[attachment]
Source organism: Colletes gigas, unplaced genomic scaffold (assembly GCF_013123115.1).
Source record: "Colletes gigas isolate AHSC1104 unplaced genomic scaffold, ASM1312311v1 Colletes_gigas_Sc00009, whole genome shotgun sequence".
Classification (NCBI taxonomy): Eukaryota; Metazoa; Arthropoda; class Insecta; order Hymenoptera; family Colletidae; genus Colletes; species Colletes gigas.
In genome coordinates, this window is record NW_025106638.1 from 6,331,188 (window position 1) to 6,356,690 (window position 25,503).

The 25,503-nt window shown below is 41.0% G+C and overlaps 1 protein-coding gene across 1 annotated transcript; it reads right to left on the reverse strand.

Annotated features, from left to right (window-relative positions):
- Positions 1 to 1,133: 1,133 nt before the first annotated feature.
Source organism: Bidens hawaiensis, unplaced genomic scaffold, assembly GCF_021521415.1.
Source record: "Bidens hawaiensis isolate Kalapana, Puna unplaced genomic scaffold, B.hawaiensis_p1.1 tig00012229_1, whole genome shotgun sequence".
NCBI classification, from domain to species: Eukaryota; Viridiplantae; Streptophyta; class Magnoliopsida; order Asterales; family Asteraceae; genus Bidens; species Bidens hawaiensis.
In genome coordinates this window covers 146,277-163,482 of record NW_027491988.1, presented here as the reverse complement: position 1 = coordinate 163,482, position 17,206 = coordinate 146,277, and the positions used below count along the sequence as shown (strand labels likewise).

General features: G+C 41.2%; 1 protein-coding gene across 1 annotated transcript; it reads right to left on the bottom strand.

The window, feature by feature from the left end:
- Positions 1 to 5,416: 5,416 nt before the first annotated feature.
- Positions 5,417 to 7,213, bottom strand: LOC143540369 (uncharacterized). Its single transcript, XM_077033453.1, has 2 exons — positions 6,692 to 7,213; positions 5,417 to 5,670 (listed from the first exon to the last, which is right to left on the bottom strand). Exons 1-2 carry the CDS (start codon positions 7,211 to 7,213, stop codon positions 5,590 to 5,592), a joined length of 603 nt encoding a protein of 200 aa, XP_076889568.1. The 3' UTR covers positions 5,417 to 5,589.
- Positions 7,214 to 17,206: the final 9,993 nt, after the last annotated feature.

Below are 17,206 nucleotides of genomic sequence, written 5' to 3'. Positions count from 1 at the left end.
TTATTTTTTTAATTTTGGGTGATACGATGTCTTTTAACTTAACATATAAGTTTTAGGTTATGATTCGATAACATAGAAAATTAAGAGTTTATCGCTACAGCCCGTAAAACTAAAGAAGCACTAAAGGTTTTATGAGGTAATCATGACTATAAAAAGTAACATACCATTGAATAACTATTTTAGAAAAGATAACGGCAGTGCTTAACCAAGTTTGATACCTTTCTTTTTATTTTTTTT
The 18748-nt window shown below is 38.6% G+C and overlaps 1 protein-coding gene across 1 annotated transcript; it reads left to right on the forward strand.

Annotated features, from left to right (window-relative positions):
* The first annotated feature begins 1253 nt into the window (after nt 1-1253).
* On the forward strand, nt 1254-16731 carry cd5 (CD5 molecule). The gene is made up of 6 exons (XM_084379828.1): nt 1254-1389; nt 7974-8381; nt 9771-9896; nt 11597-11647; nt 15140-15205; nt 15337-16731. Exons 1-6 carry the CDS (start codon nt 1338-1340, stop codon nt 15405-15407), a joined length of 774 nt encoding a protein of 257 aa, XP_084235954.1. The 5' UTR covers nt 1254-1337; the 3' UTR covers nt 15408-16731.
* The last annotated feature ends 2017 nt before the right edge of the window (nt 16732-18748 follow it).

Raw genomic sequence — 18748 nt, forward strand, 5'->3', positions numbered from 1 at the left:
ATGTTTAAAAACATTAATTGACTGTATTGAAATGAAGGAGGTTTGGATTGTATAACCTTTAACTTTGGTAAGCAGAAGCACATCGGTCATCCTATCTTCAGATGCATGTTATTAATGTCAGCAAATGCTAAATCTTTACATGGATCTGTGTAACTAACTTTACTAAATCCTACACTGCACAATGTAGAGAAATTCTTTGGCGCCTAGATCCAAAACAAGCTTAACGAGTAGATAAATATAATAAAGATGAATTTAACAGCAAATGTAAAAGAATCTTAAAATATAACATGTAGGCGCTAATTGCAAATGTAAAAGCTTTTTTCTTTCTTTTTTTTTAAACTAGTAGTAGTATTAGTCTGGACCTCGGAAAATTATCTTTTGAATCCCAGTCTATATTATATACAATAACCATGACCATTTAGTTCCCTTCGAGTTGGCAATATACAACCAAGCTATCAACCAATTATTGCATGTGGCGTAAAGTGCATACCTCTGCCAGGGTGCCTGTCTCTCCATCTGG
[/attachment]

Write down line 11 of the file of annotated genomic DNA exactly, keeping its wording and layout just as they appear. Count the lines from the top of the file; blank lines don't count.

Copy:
In genome coordinates this window covers 146,277-163,482 of record NW_027491988.1, presented here as the reverse complement: position 1 = coordinate 163,482, position 17,206 = coordinate 146,277, and the positions used below count along the sequence as shown (strand labels likewise).